• Probably more that Google has proven it can make money on it and that others have a hard time breaking into that scene.
        • Perhaps, but Google doesn't suck. Also I think the "serving the ads" part is part of it. Plus, Google is smart enough to have ads that people like you and me don't instinctively block. I think the the GoogleSense text ads or whatever they're called are great. Even if they are irrelevant or spammy they aren't these ludicrous epilepsy-inducing intelligence-insulting concentration-breaking banners that most companies use. AOL is strictly lowest common denominator. You can't use their stuff without going
  • I'm worried (Score:5, Funny)

    by 4D6963 (933028) on Wednesday February 06, 2008 @02:27PM (#22323440)

    Is it that AOL is doing bad? Because I haven't received any CDs from them in a while, so I'm getting worried..

    • by SoupGuru (723634) on Wednesday February 06, 2008 @02:41PM (#22323606)
      me too.
      • by Kahlua (157854)
        > On Wednesday 06, 01:41 PM, SoupGuru said
        > me too.


        me too!

        • Re: (Score:2, Funny)

          Time-Warner Planning AOL Split
          Posted by Zonk on Wednesday February 06, @01:09PM
          from the seems-like-every-year dept.
          Businesses America Online The Internet
          Two years ago the word was AOL was planning a split from Time-Warner, because it was so successful. Now Time-Warner is considering a split of its own, deciding whether or not to separate the two 'halves' of the AOL pie [CC]. The split would see its 'access' ISP side made into an entity separate from its 'audience' side, consisting of portals, advertising and blogs. "[Time-Warner chief executive Jeffrey Bewkes] also said [AOL's] 84 percent ownership stake in Time Warner Cable is 'less than optimal' for both companies. He said the two companies are talking about operating improvements and changes to the ownership structure. The chief financial officer, John Martin, said it will take 'several more months' to separate the AOL businesses 'because it's fairly complicated.' The company expects AOL's advertising revenue for the first quarter of 2008 to be 'essentially flat to down slightly' versus the year-earlier quarter, he said."

          I'm woried (Score:5, Funny)
          by 4D6963 (933028) Alter Relationship on Wednesday February 06, @01:27PM (#22323440) Homepage Journal

          Is it that AOL is doing bad? Because I haven't received any CDs from them in a while, so I'm getting worried..
          --
          The ARSE 0.2d2 [sourceforge.net]. Sound -> Image -> New Sound.
          [ Hide Replies | Reply to This ]

          *

          *
          Re:I'm worried (Score:1, Funny)
          by SoupGuru (723634) Alter Relationship on Wednesday February 06, @01:41PM (#22323606)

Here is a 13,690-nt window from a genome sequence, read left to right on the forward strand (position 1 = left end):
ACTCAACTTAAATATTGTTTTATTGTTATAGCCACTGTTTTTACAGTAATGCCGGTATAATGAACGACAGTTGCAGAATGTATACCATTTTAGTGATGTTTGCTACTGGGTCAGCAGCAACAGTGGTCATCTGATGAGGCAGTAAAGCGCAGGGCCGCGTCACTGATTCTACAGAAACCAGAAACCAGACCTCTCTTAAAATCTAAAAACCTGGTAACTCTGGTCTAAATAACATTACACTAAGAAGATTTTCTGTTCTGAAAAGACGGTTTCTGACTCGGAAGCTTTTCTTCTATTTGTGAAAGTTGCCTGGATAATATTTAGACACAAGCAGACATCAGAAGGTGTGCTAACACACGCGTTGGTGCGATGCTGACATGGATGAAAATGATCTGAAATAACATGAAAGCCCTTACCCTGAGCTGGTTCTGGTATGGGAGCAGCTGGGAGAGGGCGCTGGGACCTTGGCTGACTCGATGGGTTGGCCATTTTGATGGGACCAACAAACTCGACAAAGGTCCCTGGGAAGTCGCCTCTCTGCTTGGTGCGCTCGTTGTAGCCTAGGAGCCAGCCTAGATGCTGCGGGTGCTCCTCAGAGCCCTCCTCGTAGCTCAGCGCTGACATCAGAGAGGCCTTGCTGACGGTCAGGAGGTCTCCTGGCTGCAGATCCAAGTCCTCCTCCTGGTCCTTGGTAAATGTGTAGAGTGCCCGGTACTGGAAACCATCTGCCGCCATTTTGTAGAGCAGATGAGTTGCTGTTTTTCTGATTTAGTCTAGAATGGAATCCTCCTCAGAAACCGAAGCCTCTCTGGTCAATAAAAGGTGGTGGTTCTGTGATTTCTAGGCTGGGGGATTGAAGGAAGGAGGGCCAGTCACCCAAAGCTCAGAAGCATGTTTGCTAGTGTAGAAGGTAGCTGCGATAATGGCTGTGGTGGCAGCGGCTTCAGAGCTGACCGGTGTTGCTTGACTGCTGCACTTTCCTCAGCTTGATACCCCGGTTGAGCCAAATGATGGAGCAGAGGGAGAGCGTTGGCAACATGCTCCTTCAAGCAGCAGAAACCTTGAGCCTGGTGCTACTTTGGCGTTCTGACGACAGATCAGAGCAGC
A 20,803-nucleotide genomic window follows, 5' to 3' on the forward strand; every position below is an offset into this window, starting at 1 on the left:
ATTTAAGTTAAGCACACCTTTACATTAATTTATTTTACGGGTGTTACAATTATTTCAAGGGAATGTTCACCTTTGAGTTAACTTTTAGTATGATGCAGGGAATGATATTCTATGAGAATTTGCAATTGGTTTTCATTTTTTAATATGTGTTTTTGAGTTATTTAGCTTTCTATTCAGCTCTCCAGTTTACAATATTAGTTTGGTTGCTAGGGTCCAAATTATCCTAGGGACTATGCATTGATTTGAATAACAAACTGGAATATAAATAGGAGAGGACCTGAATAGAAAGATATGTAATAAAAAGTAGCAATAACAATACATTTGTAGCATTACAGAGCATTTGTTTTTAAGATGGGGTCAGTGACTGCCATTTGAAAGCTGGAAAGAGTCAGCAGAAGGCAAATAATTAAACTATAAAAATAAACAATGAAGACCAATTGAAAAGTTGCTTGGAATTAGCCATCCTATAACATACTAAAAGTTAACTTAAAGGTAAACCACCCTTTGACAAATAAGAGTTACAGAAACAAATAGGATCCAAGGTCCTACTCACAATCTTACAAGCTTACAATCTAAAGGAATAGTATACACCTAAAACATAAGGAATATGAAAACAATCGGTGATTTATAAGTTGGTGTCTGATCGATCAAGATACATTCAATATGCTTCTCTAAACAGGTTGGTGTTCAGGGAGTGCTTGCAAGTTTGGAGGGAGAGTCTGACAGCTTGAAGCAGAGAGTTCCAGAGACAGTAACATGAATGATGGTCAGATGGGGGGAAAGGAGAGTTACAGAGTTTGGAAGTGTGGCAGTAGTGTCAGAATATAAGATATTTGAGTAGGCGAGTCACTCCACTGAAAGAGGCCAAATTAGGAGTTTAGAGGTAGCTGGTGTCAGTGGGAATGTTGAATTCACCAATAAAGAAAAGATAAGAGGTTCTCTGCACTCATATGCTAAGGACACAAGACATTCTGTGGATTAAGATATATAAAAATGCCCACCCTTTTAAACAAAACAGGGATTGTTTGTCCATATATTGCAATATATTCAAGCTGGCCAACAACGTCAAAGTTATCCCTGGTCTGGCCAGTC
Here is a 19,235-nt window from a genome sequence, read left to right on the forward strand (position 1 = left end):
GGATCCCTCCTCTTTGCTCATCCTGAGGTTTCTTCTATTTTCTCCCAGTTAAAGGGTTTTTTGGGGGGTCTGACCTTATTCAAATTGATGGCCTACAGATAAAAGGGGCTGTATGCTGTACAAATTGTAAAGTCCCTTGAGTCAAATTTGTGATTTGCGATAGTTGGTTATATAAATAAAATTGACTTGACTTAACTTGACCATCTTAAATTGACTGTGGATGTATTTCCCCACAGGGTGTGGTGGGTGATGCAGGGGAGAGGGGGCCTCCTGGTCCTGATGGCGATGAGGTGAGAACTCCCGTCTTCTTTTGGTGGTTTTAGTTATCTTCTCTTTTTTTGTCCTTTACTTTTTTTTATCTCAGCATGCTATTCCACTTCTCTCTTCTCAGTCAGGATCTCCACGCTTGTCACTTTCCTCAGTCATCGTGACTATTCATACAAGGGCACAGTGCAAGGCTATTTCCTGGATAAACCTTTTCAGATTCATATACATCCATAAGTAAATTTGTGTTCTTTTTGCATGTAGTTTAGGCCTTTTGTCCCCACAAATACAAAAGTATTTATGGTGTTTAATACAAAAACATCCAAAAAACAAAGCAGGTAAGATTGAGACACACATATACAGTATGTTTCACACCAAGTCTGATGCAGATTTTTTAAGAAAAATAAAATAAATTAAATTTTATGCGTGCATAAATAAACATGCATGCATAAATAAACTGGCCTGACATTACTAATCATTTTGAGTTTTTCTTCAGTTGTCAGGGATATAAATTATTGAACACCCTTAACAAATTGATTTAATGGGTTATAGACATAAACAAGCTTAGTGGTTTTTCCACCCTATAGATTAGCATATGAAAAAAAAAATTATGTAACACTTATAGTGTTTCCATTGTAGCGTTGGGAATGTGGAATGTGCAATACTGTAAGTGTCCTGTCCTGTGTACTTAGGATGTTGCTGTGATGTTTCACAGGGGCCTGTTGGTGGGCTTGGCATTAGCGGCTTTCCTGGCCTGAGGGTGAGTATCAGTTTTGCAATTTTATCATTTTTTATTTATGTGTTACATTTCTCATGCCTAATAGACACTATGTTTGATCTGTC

me too.
          --
          **What doesn't kill you only prolongs the inevitable
          [ Reply to This | Parent ]

          Me too.
          > On Wednesday 06, 01:41 PM, SoupGuru said
          > me too.

          me too!

          me too!

    • Re: (Score:3, Funny)

      by Chabil Ha' (875116)
      Oh, the good ol' days of AOL dial-up:

      One sunny day, arrived in the mail,
      500 free hours from AOL!
      Twas looking for fun
      But then for my gun
      When the line busy and thus it failed.
    • by DJ Jones (997846)
      You can't that much malicious software on one CD anymore...

    • by gotzero (1177159)
      I stopped looking out for them after I insulated my first bunker with only AOL mailings...
  • shrinking pie split in two, so that's even harder to sell, smart,...
  • Missing Tag (Score:3, Funny)

    by R2.0 (532027) on Wednesday February 06, 2008 @02:35PM (#22323528)
    Where's the "whattooksolong" tag?
  • Uneblievable (Score:4, Interesting)

    by oahazmatt (868057) on Wednesday February 06, 2008 @02:38PM (#22323576) Journal
    All the corporate hullabaloo, layoffs of low-level employees, rebranding and marketing that only lasted, what, a few years, and they plan to just hit Ctrl + Z on the whole thing?
  • ... to hope for a Microsoft Yahoo! post-merger demerger? Only with Yahoo pocketing all the cash?
  • Split (Score:2, Insightful)

    by Teflon_Jeff (1221290)
    So, they're going to make two departments, one that's profitable and growing, and one that can be cut and eliminated in one year? Makes business sense to me. They call it "cutbacks"
  • by steelfood (895457) on Wednesday February 06, 2008 @02:46PM (#22323690)
    Time Warner does.

    And yes, it's Time Warner, not AOL Time Warner.

    AOL has long been merely a division within Time Warner.
  • Hopefully google will sweep in and buy AOL and get a good price for it. I think that'd be an easy way to pick up a bunch of users who aren't so tech saavy while upping its marketshare in email and IM.

    I hope they kill off the aol portal and AIM and replace them with something decent.